This week the US Department of the Treasury issued a report to Congress on Foreign Exchange Policies of Major Trading Partners of the United States. Bilateral trade imbalances are a key concern for this US administration and the report monitors ‘where unfair currency practices may be emerging and encouraging policies and reforms to address large external surpluses’.
The Treasury looks at 3 criteria in compiling a ‘Monitoring List of major trading partners that merit close attention to their currency practices’: First, ‘a significant bilateral trade surplus is one that is at $20 billion’; Second, ‘a material current account surplus is one that is at least 3 percent of gross domestic product’; and third, ‘persistent, one-sided intervention occurs when net purchases of foreign currency are conducted repeatedly and total at least 2 percent of an economy’s GDP over a 12-month period’. In the latest report, the US Treasury named China, Japan, Korea, Germany and Switzerland as trading partners whose currency practices require monitoring but refrained from naming any major trading partners as currency manipulators.
Interestingly, Taiwan was removed from the monitoring list having only met one out of three criteria (a material current account surplus) in the past two reports and reflecting reduced foreign exchange intervention. But India was flagged as moving in the wrong direction having stepped up the ‘scale and persistence’ of net foreign exchange purchases to ~1.8 percent of GDP and having a significant bilateral goods and trade surplus with the US.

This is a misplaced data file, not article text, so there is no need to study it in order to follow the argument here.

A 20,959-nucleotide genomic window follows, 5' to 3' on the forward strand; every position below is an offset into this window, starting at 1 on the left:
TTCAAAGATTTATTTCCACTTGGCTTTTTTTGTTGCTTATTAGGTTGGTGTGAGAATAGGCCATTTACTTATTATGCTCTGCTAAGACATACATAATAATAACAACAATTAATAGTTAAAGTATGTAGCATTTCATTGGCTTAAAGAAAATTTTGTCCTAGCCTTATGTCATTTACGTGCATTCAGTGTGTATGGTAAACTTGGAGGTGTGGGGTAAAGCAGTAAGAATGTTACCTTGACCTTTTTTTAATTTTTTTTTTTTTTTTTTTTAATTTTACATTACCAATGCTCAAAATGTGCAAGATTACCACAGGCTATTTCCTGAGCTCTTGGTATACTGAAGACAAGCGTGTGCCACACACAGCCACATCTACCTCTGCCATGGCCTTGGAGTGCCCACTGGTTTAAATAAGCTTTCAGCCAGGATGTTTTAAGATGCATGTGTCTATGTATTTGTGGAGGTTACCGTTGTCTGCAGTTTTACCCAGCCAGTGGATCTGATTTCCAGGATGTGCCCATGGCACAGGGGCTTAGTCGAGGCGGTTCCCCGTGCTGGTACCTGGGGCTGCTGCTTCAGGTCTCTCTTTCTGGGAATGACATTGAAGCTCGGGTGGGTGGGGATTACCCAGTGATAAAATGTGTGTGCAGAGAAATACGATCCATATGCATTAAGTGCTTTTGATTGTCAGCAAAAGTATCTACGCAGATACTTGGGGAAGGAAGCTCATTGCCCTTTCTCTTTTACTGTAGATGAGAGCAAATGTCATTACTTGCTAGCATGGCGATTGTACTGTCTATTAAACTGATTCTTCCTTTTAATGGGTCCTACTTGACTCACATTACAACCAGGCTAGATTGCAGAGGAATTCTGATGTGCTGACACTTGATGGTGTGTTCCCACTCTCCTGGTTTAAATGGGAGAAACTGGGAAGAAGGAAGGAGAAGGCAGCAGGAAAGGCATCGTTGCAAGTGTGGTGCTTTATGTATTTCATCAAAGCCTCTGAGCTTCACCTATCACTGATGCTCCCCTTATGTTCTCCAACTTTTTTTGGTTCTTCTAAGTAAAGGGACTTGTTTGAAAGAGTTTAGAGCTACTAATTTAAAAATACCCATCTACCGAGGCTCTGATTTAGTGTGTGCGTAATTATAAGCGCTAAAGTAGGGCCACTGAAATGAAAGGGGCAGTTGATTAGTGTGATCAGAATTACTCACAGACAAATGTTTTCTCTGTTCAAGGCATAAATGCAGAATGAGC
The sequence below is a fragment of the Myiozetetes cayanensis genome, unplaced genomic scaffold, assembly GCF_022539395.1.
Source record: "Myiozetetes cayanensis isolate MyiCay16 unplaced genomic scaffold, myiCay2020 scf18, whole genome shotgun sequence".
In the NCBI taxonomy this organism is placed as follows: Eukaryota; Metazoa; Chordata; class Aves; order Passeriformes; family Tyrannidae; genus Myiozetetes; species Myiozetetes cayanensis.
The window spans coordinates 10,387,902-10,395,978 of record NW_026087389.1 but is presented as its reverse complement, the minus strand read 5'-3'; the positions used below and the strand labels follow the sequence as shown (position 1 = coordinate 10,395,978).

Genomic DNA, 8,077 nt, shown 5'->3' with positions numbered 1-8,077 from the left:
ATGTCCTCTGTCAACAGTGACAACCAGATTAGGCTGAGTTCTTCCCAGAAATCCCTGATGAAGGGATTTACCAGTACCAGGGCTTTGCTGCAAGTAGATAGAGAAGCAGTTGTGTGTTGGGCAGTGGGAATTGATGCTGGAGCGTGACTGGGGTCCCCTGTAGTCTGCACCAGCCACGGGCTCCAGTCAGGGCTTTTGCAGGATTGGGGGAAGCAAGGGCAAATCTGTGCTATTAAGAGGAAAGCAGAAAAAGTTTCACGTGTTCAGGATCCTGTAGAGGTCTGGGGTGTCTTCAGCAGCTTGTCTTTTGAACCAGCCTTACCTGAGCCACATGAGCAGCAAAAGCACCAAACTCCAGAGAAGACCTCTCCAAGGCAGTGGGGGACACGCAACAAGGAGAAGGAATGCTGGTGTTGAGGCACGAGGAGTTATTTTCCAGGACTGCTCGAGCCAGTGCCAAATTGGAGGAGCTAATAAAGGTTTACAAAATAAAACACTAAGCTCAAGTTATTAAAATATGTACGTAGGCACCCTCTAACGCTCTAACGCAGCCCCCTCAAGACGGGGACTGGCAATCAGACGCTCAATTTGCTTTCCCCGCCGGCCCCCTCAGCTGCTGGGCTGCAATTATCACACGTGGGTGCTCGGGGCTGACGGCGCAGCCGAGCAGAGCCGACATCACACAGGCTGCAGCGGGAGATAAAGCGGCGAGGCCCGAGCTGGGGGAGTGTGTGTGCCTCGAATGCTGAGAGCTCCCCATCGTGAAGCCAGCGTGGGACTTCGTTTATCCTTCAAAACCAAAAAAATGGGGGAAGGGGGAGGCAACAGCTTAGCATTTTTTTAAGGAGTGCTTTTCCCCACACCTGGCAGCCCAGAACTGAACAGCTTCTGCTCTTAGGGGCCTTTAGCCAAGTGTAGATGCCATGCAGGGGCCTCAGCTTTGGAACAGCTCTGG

Despite, Donald Trump’s rhetoric the report only went as far as saying that China, with a trade surplus of USD356bn over the four quarters to June 2017, continues to be scrutinised and that the US is ‘concerned by the lack of progress made in reducing the bilateral trade surplus’. It even acknowledged that in spite of ‘the extremely large and persistent bilateral trade imbalance, China’s multilateral external position has undergone greater adjustment in recent years, with its current account surplus falling to 1.4 percent of GDP in the first half of 2017 from 1.8 percent of GDP in 2016, and down from 10 percent of GDP in 2007. Further, after engaging in one-way, large-scale intervention to resist appreciation of the renminbi (RMB) for a decade, China’s recent intervention in foreign exchange markets, tightened capital controls, and increased discretion over setting the daily fixing rate of the RMB have likely prevented a disorderly currency depreciation that would have had negative consequences for the United States, China, and the global economy.’
In fact, this year the renminbi has appreciated 4.4 percent (to the end of September) versus the US dollar although weakened 0.5 percent against China’s Foreign Exchange Trade System (CEFTS) nominal basket, a trade-weighted basket of 24 currencies published by the PBOC, countering any suggestion of ‘unfair currency practices’.
While it is true the renminbi has done well year-to-date, we still see scope for it to appreciate helped by China’s positive NFA position and a persistent, albeit smaller, current account surplus. Moreover, the renminbi remains undervalued on an income adjusted purchasing power parity basis (Big Mac data) and the US dollar should peak as the Fed tightening cycle runs its course. When the positive carry is factored in (Chinese rates are higher than US rates) the return from holding renminbi is further enhanced: YTD the renminbi (CNH) total return is 9.09 percent compared to 5.35 percent on a spot basis.